Since we can learn much from what we pray day in and day out in our Liturgy it would be profitable for us to reflect more profoundly upon the prayers of each day. We should especially do this over the season of Advent which marks the end of one liturgical year, and the beginning of the next. This is the 2nd of a series of posts which will be focused upon the prayers in the Mass during the time of Advent. Look for new posts about once a week during the season of Advent. Previous posts are here: (Week I )(Week II) (Week IV)
This Sunday is traditionally called Gaudete Sunday because of the first word of its entrance antiphon, “Gaudete in Domino semper: iterum dico, Gaudete,” (“[You all] Rejoice, in the Lord always: again I say rejoice”). We on rejoice because the Lord is near; our joyful period of waiting is rapidly coming to a close. On the third Sunday of this season, we finally find reference to that which we are liturgically preparing to remember in the Collect.
O God, who see how your people
faithfully await the feast of the Lord’s Nativity,
enable us, we pray,
to attain the joys of so great a salvation,
and to celebrate them always
with solemn worship and glad rejoicing.
Through our Lord Jesus Christ, your Son,
who lives and reigns with you in the unity of the Holy Spirit,
one God, for ever and ever.
With this emphasis upon the upcoming feast of the Nativity, it could be tempting to consider this part of the Advent as discontinuous with the previous two weeks. However, to do so would cause us to miss the main point of the season: namely, that by remembering Israel’s longing for the Messiah, we are prepared to meet Christ in the Parousia. If the first two weeks of Advent focus on this reality of Christ’s second coming, then the latter two weeks are the Church’s way of holding up as an example of how we ought to wait. The entire season is really a sacramental sign that points to the reality of our human condition at all times.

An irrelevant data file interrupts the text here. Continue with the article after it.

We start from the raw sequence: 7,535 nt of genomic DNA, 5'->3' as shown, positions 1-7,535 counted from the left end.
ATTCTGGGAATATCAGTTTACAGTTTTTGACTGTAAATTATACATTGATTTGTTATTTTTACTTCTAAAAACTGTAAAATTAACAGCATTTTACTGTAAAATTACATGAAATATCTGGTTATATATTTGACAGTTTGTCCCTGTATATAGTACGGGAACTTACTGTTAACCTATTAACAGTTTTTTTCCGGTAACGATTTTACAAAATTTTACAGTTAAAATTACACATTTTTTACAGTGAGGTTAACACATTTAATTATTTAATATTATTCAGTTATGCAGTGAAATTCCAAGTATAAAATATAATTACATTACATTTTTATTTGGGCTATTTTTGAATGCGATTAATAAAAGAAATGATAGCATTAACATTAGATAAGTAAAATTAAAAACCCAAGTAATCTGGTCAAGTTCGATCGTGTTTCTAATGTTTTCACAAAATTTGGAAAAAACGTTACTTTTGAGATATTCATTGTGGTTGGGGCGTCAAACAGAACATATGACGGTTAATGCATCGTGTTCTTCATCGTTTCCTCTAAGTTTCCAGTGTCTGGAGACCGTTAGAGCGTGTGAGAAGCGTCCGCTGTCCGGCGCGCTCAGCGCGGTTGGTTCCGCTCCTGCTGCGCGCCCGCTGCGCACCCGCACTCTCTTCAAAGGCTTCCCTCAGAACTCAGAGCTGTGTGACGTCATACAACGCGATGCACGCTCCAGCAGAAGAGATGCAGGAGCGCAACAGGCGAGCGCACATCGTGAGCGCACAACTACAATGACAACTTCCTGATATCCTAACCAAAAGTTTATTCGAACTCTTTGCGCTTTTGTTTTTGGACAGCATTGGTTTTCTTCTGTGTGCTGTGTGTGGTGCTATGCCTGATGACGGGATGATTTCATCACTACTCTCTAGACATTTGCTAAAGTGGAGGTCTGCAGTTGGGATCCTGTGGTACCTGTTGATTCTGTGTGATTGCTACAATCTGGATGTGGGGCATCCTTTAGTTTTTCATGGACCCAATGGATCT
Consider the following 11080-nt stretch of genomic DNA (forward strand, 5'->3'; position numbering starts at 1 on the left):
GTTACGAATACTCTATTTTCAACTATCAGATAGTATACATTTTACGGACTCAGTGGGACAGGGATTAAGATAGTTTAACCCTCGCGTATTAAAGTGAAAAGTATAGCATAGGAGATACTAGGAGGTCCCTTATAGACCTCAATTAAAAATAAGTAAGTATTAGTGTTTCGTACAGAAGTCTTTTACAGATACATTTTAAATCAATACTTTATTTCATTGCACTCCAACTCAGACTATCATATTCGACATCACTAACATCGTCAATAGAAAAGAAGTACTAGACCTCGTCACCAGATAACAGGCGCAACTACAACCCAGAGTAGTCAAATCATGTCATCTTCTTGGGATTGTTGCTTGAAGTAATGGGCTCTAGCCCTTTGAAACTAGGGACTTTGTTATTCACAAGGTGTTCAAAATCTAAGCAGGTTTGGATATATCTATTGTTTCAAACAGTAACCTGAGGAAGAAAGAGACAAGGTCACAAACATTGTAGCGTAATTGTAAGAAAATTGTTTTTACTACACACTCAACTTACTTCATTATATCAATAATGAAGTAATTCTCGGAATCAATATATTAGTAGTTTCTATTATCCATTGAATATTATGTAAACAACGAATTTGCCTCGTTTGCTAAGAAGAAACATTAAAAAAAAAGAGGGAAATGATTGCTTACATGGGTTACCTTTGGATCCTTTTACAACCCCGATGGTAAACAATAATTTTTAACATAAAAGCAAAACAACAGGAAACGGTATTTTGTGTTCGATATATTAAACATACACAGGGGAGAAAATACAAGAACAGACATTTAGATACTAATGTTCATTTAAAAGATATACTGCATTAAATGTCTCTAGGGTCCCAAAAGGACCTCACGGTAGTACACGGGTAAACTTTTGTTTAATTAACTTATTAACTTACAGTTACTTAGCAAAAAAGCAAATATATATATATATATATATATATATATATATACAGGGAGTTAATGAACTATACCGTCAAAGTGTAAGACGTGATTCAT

As an example to illustrate this, I offer my own experiences in childhood. When I was a boy, my brothers and I anxiously awaited the coming of Christmas morning – perhaps more because of the presents we received than the Christ-child – but nevertheless with great hope. As Christmas approached the excitement was palpable and on Christmas morning, we would wake very early in the morning to see what was under the tree and in our stockings. It is that sort-of wake-up-early-in-the-morning type of attitude that we should have at all times with regard towards our hope in the Savior who is coming. The joyful hope my brothers and I had in earthly goods during the Advent and Christmas season is supposed to be a sign of our joyful hope in Jesus Christ, the only one who is is worthy of such a hope.
Thus, when we await the feast of the Nativity, which is a sign of the Parousia yet to come, we should stand in hopeful, and joyful expectation that God will fulfill his promises to us. The concept of faithful, joyful waiting of the coming of the Messiah is at the heart the Advent season, which is itself a microcosm of the whole life of the Christian, who hopes in God, despite the many trials of this present vale of tears. Commenting on this phenomenon of waiting in hope, Pope Benedict XVI writes, “Mankind has never ceased to hope for better times; Christians hope that the Lord passes through the whole of history and that he will one day gather up all our tears and labors, so that everything will find its explanation and its fulfillment in his kingdom.” We are a “people who walked in darkness”, but we “have seen a great light,” which is the coming fulfillment of the promises of God in the person of Jesus Christ.
In the Collect, we ask that we be able to “celebrate … always” the joys of such a salvation, this is a plea that we might not forget the truth of the Incarnation. We are to keep the reality that God became man always before our eyes, and by this action allow our lives to be marked with great joy and great hope for our salvation who has come and will come again. My challenge for us this week is to live joyfully with the knowledge that Christ loves us and to share this joy with others daily.
 Phillipians 4:4-5
 Benedict XVI, The Blessing of Christmas, trans. Brian McNeil (San Francisco: Ignatius Press, 2007), 24.
 Isaiah 9:1